If you have been wondering what are the capitals of Ireland, then you are in the right place. Discover the two capital cities that are located on the island of Ireland, facts about them, and some of the best places to visit in each one.
Ireland is a beautiful country that is situated in the North Atlantic Ocean, and it is home to some of the world’s most amazing attractions. It plays host to two capitals – Dublin and Belfast. The reason there are two capital cities located in Ireland is the fact that the Emerald Isle is made up of two countries, the Republic of Ireland and Northern Ireland.
Northern Ireland is a member of Great Britain or the United Kingdom, while the Republic of Ireland is an independent, sovereign state. To discover more about why there are two countries in Ireland, read my post about Ireland versus Northern Ireland and their differences.
Both Dublin and Belfast have plenty to offer visitors, with both capitals boasting a variety of attractions and experiences that will ensure a memorable trip. Whether you are looking for an exciting night out or a peaceful stroll through the streets, these two cities have something for everyone!
So, if you are planning your next getaway and want to experience the capitals of Ireland, discover why you should consider visiting both Dublin and Belfast.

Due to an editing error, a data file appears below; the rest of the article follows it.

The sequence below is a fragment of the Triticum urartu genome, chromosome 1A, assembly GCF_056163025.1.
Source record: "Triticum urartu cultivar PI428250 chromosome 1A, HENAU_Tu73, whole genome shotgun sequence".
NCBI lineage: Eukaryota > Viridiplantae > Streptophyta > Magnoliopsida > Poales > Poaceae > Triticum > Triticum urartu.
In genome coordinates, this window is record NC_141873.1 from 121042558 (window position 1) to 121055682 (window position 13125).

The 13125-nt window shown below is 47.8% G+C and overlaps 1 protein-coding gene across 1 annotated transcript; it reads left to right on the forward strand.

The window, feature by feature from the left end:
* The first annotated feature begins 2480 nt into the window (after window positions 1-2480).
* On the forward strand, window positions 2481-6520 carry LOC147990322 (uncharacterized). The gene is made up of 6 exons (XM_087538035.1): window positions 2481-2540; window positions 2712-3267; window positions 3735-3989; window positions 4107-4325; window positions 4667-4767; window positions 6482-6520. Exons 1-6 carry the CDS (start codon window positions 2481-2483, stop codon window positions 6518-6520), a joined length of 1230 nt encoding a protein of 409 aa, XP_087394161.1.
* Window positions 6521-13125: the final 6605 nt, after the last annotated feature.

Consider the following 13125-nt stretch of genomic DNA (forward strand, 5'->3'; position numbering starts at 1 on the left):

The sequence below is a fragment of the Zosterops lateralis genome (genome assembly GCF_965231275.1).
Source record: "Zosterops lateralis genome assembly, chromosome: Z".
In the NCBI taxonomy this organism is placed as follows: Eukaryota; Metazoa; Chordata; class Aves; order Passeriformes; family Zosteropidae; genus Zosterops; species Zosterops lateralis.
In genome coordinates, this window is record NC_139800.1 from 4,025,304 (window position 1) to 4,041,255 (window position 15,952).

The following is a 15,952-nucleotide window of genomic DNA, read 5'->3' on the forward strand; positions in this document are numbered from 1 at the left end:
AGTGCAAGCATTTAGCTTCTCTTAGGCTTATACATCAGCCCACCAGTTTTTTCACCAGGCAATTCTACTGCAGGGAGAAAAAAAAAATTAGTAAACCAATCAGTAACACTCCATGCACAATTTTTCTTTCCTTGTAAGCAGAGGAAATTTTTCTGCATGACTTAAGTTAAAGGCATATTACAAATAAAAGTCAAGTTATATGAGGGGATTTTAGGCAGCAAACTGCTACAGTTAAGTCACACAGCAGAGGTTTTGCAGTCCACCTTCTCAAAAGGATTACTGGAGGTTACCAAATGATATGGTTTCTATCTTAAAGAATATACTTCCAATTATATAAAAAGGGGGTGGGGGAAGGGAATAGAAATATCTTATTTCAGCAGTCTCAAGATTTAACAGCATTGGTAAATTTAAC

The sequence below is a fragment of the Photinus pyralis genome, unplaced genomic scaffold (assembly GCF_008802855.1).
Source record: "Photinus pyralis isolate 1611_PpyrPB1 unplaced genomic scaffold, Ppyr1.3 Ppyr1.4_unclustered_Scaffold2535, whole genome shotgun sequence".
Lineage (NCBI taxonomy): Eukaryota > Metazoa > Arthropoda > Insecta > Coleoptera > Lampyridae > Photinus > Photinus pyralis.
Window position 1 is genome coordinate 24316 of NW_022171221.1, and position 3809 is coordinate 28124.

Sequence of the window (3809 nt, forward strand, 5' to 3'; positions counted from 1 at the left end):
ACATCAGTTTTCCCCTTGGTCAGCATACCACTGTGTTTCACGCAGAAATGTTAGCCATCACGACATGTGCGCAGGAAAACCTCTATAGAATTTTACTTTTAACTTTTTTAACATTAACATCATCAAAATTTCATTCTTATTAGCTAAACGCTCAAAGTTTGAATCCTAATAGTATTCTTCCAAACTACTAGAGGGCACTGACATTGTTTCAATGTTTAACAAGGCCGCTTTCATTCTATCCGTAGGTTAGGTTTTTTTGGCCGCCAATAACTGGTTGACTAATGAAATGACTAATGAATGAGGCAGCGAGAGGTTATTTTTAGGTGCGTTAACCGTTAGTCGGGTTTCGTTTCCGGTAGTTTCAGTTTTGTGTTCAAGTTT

What is the capital of Ireland (Republic)?
The capital of Ireland is Dublin and is also the largest city on the Emerald Isle. Located in the county of the same name, Dublin is an exciting city with a rich cultural history.
It is known for its vibrant culture, iconic landmarks, bustling nightlife, and friendly people, and is home to iconic landmarks such as Trinity College, Croke Park Stadium, Dublin Castle, and St Stephen’s Green. It also boasts some great restaurants, pubs, and shops for visitors to explore.
When did Dublin become Ireland’s capital?
Dublin has been the capital of Ireland since 1922 when Ireland gained independence from Britain. Initially, it was the capital of what was known as the Irish Free State, following the partition of Ireland (ref).
Facts about Dublin
Dublin is located on the east coast of the Emerald Isle and has a coastline that sits on the Irish Sea. It is one of the 26 counties of the Republic of Ireland and is located within the province of Leinster.
Dublin began as an early settlement in the 7th century by the Gaels before being settled by the Vikings who are recognised as establishing Dublin as a city in 988 AD. The Vikings remained in control until the Norman Invasion of Ireland.
Dublin has gone through many changes since the Vikings settled the area including being under British Rule until 1922.
Dublin City has an area of 117.8km squared (45.4 square miles) while the entire metropolitan area of Dublin is 1000km squared (400 square miles).
The population of Dublin City is almost 600,000, while the metropolitan area has a population of 1.4 million. The Greater Dublin area has a population of 2 million, constituting around 40% of the entire population of the Republic of Ireland.
Dublin sits on the mouth of the River Liffey, the major river that runs through the city. It splits the city into two halves: the Northside, and the Southside. The county is also bordered in the south by the Dublin Mountains, a sub-range of the Wicklow Mountains, and to the west and north by low-lying farmland.